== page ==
Although uncontrolled hyperglycemia is the major factor, the link between diabetes and susceptibility to various secondary complications has not been unraveled. The polyol pathway of glucose metabolism is activated when intracellular glucose levels are high . The activation is immediately linked to hyperglycemia and occurs prominently in tissues that develop complications [31,32]. In addition, polymorphisms associated with regions flanking the ALR2 gene have been implicated in human susceptibility to DR and other diabetic complications [21,22]. There is also a strong evidence to show that diabetic complications including DR are associated with increased oxidative stress , and activation of polyol pathway is known to contribute to oxidative stress . Evidence for the involvement of ALR2 in DR comes from studies that demonstrated ALR2 was present in different cell types of retina [17-20]. In addition, disruption of the ALR2 gene leads to a reduction in lesions associated with DR in a diabetic mouse model . However, studies with ARI have yielded inconsistent results against DR or diabetic-like retinopathy in experimental animals [14,35] and in clinical trials to assess efficacy against various diabetic complications . Nevertheless, ALR2 remains an intriguing candidate/target for the treatment of secondary complications. Hence, the role of the polyol pathway vis á vis ALR2 in the pathogenesis of diabetic complications, particularly DR, requires further investigations from various angles.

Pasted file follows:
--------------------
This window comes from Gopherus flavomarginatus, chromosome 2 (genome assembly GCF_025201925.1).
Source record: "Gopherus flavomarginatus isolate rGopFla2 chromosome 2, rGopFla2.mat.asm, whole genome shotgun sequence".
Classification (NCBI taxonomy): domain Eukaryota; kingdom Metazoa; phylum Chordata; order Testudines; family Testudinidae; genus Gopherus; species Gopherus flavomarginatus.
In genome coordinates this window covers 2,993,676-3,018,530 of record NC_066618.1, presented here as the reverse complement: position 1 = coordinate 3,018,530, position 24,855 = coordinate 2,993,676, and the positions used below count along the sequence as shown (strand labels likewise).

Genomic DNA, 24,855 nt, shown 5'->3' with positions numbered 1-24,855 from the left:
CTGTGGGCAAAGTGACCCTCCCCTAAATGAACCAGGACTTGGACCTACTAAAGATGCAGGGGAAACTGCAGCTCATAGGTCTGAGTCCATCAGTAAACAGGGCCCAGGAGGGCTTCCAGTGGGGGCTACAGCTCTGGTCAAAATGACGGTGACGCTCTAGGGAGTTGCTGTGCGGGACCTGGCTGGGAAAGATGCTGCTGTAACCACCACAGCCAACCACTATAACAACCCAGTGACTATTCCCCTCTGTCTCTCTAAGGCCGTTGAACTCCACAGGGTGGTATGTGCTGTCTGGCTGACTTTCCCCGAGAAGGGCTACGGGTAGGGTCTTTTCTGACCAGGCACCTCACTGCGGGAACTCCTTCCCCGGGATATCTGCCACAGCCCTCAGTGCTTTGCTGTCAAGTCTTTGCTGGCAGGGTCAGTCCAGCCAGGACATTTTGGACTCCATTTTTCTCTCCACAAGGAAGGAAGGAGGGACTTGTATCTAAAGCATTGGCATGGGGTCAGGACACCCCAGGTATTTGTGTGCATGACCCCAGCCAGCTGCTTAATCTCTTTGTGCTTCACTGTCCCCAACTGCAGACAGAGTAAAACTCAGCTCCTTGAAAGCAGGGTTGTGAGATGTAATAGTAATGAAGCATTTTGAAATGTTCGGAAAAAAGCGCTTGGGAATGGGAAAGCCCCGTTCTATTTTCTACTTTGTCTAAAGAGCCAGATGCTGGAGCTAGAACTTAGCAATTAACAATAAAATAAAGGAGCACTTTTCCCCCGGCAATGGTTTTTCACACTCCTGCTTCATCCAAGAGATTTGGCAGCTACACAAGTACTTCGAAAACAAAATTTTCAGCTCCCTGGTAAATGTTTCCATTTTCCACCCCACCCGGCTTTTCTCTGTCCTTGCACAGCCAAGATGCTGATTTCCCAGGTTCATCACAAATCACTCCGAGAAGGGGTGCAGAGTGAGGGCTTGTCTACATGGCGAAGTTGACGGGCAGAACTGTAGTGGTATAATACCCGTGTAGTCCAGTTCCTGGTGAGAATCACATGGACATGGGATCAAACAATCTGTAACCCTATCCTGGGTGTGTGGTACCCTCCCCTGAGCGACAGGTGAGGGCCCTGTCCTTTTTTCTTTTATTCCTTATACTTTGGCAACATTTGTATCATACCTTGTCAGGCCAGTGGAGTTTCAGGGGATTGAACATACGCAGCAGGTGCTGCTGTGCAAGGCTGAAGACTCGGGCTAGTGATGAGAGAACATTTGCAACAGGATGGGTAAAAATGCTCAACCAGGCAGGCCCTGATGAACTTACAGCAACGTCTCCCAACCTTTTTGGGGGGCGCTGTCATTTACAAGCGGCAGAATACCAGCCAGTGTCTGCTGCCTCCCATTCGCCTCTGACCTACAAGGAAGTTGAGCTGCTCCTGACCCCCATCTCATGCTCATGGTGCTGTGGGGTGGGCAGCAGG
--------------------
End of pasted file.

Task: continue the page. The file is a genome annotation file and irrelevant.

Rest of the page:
The present study investigated the functional state of erythrocyte ALR2 in DR patients in comparison with DNR. The results demonstrated that the activity of ALR2 is significantly higher in DR patients as compared to DNR patients. Earlier studies had focused on enzyme activity and protein levels of ALR2 in diabetic complications in humans [reviewed in 22]. In type 1 diabetes, patients with the highest ALR2 activity were found to be four times more likely to develop diabetic microvascular complications than those whose activity was similar to normal. Oishi et al. suggested that increased prevalence of DR is correlated with increased erythrocyte AR protein levels, particularly the prevalence of DR in patients who have diabetes for fewer than 10 years . A correlation between erythrocyte ALR2 protein levels and diabetic cataract, particularly posterior subcapsular cataract, has also been reported . However, in these studies ALR2 levels were determined by ELISA and not by catalytic activity. The underlying assumption behind these studies was that erythrocyte ALR2 might reflect ALR2 in pericytes and lens, the vulnerable cell types in DR and cataract, respectively. The best way to assess the functional role of ALR2 in DR is to determine ALR2 in retinal pericytes and capillaries. However, a noninvasive procedure is not currently available to make such measurements. Therefore, we and others used erythrocytes as a surrogate tissue for enzyme measurements.